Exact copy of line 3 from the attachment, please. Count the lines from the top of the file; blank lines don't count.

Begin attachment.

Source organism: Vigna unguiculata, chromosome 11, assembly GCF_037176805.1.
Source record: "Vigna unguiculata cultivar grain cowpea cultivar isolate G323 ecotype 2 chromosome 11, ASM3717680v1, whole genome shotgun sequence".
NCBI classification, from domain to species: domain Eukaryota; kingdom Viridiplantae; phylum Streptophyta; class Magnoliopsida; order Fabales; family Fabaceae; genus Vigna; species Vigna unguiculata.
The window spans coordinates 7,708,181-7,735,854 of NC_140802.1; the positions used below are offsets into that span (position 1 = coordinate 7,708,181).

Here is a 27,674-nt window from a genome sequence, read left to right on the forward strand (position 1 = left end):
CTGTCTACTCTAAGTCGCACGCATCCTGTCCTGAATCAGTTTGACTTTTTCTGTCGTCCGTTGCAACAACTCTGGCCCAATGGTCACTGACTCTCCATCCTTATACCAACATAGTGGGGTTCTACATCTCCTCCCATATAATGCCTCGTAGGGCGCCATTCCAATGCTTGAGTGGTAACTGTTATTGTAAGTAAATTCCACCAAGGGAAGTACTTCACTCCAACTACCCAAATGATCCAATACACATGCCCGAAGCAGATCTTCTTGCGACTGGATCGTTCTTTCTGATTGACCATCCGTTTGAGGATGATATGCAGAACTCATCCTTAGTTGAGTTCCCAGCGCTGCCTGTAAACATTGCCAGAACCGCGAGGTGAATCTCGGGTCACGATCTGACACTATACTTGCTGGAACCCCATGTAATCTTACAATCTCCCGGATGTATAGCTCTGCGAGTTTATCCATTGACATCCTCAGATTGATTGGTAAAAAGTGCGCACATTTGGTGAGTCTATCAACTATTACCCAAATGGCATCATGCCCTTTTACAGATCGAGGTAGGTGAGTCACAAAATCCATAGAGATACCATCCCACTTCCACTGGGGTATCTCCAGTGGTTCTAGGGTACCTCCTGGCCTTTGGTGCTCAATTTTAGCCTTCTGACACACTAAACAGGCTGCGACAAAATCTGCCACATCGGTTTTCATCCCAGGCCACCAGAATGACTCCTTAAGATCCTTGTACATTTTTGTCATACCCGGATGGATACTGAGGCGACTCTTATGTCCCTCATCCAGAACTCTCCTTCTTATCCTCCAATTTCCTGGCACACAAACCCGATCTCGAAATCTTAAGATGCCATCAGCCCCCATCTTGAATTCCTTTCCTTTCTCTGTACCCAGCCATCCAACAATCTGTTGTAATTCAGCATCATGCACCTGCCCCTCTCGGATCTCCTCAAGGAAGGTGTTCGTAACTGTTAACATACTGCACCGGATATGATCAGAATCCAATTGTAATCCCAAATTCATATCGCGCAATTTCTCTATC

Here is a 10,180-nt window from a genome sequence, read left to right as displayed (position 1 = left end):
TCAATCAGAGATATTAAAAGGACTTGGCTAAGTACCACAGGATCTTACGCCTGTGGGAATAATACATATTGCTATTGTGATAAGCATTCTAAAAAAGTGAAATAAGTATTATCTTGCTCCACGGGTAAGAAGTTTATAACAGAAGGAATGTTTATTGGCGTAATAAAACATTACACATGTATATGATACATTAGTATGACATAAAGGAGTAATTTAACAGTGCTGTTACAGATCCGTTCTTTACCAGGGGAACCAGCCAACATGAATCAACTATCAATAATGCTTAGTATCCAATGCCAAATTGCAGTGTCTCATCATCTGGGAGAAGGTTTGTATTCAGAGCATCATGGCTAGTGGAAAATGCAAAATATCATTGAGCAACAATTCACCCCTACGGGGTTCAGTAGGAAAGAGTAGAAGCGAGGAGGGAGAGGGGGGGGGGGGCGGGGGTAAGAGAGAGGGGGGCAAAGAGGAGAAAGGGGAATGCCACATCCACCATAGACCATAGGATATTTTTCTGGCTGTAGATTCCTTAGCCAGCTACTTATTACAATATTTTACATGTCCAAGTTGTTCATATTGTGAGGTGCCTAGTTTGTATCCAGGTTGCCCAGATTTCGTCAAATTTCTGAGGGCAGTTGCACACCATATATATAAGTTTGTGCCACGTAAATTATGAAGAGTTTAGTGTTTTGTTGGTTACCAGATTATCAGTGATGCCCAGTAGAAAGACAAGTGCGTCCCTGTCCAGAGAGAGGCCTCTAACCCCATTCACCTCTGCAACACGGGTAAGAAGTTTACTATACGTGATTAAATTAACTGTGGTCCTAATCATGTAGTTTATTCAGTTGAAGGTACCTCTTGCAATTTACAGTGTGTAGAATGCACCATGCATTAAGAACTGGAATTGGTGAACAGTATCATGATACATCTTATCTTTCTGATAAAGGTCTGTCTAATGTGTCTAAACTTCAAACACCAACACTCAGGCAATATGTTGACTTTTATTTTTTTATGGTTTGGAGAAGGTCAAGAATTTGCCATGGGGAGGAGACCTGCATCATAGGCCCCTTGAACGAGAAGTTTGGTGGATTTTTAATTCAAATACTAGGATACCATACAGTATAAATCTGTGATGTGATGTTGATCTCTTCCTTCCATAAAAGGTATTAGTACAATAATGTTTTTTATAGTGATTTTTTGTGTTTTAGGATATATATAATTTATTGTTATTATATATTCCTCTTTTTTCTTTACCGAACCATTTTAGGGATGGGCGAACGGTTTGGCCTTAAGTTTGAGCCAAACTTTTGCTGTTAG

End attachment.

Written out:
NCBI classification, from domain to species: domain Eukaryota; kingdom Viridiplantae; phylum Streptophyta; class Magnoliopsida; order Fabales; family Fabaceae; genus Vigna; species Vigna unguiculata.